All aboard! Full steam ahead!
Train of Fools will be chugging into the Bread and Jam Cafe in Cohoes on Saturday night.
Who are Train of Fools, you ask? Well, the head engineer is none other than Kevin McKrell, veteran Nippertown singer-songwriter who’s had his hand on the throttle of such acclaimed musical ensembles as the McKrells, Hard Times, the Fabulous Newports and Donnybrook Fair.
Joining him on the express are his daughter Katie McKrell (vocals, bodhran), Brian Melick (all kinds of assorted percussion), guitarist-vocalist Seth Warden (of Wetworks and the Seth Warden Band) and Doug Moody (fiddle, mandolin and vocals).
The new quintet made its debut with a sold-out performance at Caffe Lena in Saratoga Springs last month, and now they’re aiming to take over Cohoes on Saturday.
The band name Train of Fools is derived from “a few old bluegrass tunes I have heard along the way – and because everyone involved is just a bit foolish in thinking that there are folks out there that still care about this kind of music,” according to McKrell.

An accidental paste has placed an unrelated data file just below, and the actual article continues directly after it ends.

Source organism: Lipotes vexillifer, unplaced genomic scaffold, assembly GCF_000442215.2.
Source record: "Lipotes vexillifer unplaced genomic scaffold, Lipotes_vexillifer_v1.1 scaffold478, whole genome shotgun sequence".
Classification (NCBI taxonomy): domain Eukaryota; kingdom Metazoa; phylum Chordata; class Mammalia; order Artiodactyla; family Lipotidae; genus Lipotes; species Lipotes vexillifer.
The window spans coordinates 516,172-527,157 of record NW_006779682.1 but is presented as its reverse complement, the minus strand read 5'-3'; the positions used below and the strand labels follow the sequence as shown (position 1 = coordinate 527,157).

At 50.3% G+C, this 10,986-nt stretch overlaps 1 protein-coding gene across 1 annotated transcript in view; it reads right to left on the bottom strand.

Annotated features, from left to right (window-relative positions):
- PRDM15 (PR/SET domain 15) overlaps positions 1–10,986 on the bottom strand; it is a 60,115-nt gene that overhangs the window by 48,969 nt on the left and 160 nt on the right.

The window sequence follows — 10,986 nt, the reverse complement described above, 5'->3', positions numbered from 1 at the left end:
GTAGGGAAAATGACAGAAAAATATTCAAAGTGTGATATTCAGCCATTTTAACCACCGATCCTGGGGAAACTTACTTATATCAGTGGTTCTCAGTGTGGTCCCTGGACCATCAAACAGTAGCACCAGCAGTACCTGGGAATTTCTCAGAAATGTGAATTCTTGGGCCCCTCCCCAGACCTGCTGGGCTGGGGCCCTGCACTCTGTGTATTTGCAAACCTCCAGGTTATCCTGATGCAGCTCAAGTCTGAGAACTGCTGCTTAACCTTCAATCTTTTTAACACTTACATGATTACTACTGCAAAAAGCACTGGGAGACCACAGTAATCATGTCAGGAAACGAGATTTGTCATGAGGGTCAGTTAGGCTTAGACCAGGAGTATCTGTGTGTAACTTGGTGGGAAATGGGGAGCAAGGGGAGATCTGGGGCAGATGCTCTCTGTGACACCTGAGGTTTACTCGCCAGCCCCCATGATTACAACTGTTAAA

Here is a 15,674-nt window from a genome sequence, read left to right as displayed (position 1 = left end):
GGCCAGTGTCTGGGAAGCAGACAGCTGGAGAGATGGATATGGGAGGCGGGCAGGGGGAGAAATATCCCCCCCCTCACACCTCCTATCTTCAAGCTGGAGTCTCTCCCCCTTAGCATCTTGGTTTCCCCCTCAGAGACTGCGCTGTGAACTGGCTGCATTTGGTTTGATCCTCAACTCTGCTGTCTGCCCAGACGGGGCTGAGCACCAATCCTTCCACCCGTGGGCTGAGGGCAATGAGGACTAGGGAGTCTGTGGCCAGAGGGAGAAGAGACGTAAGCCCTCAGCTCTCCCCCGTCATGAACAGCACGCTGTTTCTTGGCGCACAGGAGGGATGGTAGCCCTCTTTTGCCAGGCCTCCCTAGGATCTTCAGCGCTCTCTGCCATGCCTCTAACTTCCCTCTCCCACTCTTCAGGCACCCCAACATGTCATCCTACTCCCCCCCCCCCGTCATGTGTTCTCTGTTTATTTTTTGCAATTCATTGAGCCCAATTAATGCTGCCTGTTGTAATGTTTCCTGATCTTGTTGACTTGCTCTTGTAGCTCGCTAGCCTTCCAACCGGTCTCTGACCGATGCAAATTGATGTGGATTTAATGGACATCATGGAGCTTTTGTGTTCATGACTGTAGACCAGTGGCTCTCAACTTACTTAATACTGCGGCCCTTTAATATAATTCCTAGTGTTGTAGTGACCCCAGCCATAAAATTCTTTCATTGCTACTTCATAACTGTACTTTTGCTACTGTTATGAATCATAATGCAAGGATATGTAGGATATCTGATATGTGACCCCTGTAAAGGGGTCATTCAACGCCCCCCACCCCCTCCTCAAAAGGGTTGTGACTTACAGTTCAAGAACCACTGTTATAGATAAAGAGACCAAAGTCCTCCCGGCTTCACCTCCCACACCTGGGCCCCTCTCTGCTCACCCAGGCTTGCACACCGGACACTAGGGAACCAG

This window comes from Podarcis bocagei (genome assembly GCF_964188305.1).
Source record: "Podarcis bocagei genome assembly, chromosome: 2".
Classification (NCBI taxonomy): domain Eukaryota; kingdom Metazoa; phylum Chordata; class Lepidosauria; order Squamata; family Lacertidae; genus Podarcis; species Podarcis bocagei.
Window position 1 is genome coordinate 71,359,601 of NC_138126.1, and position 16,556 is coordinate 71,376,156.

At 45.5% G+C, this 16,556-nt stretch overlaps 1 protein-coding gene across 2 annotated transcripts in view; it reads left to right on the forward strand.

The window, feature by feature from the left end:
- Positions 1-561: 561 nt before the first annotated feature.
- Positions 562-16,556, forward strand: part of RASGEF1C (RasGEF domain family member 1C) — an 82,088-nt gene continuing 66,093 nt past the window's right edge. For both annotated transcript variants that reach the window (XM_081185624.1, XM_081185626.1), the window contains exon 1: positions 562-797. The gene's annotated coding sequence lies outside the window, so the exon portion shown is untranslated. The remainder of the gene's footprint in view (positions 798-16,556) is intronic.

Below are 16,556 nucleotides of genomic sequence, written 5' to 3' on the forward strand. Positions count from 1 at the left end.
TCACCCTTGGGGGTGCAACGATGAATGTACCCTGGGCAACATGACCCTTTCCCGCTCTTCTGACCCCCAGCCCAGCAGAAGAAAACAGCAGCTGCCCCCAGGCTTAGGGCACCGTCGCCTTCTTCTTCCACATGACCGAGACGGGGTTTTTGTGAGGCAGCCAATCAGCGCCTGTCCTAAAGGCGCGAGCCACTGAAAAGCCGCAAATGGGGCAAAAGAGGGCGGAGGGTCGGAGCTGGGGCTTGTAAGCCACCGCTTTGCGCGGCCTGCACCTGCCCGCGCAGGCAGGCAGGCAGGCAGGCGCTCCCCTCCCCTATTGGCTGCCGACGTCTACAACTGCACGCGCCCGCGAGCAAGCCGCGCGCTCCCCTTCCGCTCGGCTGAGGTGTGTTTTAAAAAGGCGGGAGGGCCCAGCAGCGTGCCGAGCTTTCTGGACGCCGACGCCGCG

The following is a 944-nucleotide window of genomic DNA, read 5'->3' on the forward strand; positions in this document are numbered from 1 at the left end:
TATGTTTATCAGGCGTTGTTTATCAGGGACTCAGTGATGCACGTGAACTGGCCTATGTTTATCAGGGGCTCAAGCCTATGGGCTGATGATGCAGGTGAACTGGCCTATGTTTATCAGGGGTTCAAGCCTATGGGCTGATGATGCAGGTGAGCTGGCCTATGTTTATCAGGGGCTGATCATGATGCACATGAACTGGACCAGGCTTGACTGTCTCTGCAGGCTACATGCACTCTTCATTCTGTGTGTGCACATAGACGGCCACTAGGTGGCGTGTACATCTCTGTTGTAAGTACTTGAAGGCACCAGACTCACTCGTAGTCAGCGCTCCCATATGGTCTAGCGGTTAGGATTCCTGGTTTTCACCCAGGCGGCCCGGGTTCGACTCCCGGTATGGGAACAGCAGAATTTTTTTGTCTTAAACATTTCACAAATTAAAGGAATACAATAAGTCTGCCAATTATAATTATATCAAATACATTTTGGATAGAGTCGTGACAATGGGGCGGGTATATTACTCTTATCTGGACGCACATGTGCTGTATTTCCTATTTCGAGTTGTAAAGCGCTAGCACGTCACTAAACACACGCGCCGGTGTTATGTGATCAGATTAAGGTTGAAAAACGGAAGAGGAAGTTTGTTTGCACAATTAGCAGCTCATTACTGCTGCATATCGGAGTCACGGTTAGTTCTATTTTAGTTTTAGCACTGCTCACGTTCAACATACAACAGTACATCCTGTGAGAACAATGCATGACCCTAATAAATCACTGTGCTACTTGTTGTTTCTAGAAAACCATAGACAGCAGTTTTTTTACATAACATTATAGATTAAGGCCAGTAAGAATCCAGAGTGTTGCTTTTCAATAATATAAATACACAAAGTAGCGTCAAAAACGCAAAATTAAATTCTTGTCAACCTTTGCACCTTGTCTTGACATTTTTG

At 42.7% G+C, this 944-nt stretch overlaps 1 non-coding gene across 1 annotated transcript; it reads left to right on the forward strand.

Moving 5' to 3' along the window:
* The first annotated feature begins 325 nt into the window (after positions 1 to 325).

And what kind of music is it? Well, Train of Fools is calling it Celtic cowboy music.
“Why Celtic Cowboy?” says McKrell, beating us to the punch with our next question. “Truth be told, the germ of the idea invaded my head on a trip to northwest Mayo – the towns of Ballina, Castlebar and Westport. It was there I heard a sound that melded the music of the Celts with its not to distant cousin American country cowboy. Not the modern triple A country music as we know it today, but the country of days gone by – the music of the people, of the land, the farmers, the workers.”
He rattles off a bunch of names to illustrate his point – Woody Guthrie, Townes van Zandt, Johnny Cash, Merle Haggard, Jerry Reed, Mel Tillis and George Jones, along with John Prine, Steve Goodman, Guy Clark and Lyle Lovett.
“Then combine that beautiful noise with the sounds and words of Jimmie McCarthy from Cork City, Paul Brady, Andy Irvine, Christy Moore and Tommy O’Sullivan,” explains McKrell.
And to spice up the musical recipe, throw in a batch of original tunes, as well as a sampling of traditional tunes from both sides of the Atlantic.
Stir it all together, and it comes out sounding like Train of Fools. Don’t be left standing at the station.
“Our goal is to be true to the songs, to the audience and – first and foremost – to entertain,” McKrell says, summing it all up. “And we don’t mind ya getting up and doing a bit of a dance when the spirit moves ya.”